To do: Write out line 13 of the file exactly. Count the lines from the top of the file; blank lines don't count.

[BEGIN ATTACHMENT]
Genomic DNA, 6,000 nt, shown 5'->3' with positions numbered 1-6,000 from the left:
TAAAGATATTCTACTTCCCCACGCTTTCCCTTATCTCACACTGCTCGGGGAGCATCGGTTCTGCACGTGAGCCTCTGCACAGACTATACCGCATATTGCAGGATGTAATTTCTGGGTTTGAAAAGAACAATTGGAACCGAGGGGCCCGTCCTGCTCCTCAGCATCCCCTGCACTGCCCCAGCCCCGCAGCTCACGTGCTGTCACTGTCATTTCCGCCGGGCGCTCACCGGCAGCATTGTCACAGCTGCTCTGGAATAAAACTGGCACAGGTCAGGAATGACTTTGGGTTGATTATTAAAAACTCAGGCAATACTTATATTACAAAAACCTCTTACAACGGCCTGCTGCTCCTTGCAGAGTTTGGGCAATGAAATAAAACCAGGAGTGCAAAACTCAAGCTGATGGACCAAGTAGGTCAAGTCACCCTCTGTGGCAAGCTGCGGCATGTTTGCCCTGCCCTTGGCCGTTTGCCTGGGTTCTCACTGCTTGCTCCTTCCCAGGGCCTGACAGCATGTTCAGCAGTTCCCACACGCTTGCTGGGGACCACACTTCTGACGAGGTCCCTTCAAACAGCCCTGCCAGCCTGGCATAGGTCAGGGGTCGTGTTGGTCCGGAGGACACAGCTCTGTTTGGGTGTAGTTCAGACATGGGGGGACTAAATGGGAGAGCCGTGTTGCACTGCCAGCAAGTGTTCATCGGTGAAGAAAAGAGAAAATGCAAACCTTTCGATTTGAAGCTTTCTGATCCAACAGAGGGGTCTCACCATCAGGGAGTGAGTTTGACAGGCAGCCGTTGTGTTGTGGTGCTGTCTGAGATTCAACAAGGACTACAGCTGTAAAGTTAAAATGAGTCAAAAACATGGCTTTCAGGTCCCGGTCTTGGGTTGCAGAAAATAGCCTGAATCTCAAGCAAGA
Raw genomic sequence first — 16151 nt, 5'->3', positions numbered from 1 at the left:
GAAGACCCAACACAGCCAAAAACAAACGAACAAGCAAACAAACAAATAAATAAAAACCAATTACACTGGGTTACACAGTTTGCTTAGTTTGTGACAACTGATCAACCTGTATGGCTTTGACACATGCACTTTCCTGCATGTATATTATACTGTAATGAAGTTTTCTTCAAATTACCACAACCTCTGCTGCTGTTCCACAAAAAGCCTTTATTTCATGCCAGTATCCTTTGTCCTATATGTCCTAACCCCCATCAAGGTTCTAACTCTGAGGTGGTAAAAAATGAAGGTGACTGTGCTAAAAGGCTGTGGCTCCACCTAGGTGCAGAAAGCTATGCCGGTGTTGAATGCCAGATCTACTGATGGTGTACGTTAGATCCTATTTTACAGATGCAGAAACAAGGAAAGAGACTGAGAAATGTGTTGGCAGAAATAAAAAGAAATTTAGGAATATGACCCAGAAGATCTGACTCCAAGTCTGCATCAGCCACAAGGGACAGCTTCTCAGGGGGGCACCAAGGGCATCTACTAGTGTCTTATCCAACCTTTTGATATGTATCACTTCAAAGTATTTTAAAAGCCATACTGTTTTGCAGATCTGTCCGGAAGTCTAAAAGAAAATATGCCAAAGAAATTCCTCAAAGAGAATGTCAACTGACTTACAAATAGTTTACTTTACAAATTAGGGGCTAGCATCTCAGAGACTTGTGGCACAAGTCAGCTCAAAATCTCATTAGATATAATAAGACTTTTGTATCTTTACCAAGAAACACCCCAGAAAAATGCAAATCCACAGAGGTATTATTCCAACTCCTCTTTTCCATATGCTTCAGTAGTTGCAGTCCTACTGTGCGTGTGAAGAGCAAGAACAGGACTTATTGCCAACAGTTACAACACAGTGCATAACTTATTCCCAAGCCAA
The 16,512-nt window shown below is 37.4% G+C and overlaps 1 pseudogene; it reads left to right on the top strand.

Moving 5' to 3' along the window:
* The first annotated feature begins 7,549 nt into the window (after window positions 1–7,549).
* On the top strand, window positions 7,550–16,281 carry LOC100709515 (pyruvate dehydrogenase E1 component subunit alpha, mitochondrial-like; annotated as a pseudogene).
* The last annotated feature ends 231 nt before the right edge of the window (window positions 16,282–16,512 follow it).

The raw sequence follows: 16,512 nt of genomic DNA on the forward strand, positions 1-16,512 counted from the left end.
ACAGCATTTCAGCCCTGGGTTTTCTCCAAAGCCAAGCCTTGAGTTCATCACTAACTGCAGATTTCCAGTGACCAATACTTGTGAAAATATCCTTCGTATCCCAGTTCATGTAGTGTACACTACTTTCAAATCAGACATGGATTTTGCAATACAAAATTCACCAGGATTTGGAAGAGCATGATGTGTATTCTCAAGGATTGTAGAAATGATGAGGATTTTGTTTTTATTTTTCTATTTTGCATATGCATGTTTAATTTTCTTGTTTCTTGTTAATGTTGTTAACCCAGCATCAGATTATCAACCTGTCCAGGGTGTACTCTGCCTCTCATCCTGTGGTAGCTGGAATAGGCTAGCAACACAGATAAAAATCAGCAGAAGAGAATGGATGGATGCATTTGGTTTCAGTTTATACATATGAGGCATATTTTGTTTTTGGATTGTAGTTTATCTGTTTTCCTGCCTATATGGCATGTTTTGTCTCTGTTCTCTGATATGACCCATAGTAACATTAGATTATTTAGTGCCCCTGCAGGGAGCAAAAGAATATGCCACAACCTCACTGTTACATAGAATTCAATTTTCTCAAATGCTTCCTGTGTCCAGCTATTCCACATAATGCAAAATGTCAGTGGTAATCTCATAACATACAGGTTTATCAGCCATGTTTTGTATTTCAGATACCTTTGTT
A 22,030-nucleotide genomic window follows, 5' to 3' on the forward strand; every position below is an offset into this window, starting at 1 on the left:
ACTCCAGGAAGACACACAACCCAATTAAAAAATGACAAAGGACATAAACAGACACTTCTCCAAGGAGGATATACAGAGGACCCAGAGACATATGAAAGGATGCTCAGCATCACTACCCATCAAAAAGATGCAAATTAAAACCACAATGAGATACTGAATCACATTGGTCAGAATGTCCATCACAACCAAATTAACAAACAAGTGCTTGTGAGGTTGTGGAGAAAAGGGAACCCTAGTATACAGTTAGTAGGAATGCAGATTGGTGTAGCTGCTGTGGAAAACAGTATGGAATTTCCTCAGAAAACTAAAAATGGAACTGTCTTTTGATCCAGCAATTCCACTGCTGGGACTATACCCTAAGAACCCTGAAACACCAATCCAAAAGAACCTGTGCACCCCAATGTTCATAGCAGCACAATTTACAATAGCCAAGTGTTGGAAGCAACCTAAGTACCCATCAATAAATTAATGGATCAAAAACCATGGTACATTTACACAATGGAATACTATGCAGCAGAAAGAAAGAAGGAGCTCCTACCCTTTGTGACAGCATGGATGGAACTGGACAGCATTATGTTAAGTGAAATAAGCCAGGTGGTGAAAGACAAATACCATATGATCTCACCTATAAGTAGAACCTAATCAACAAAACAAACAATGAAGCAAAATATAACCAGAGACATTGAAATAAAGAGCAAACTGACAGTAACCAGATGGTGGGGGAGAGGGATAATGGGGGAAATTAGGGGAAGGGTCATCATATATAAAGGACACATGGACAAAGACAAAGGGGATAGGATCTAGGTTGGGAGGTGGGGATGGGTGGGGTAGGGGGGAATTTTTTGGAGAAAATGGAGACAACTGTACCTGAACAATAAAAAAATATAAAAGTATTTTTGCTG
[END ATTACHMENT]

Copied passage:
ACTCCAGGAAGACACACAACCCAATTAAAAAATGACAAAGGACATAAACAGACACTTCTCCAAGGAGGATATACAGAGGACCCAGAGACATATGAAAGGATGCTCAGCATCACTACCCATCAAAAAGATGCAAATTAAAACCACAATGAGATACTGAATCACATTGGTCAGAATGTCCATCACAACCAAATTAACAAACAAGTGCTTGTGAGGTTGTGGAGAAAAGGGAACCCTAGTATACAGTTAGTAGGAATGCAGATTGGTGTAGCTGCTGTGGAAAACAGTATGGAATTTCCTCAGAAAACTAAAAATGGAACTGTCTTTTGATCCAGCAATTCCACTGCTGGGACTATACCCTAAGAACCCTGAAACACCAATCCAAAAGAACCTGTGCACCCCAATGTTCATAGCAGCACAATTTACAATAGCCAAGTGTTGGAAGCAACCTAAGTACCCATCAATAAATTAATGGATCAAAAACCATGGTACATTTACACAATGGAATACTATGCAGCAGAAAGAAAGAAGGAGCTCCTACCCTTTGTGACAGCATGGATGGAACTGGACAGCATTATGTTAAGTGAAATAAGCCAGGTGGTGAAAGACAAATACCATATGATCTCACCTATAAGTAGAACCTAATCAACAAAACAAACAATGAAGCAAAATATAACCAGAGACATTGAAATAAAGAGCAAACTGACAGTAACCAGATGGTGGGGGAGAGGGATAATGGGGGAAATTAGGGGAAGGGTCATCATATATAAAGGACACATGGACAAAGACAAAGGGGATAGGATCTAGGTTGGGAGGTGGGGATGGGTGGGGTAGGGGGGAATTTTTTGGAGAAAATGGAGACAACTGTACCTGAACAATAAAAAAATATAAAAGTATTTTTGCTG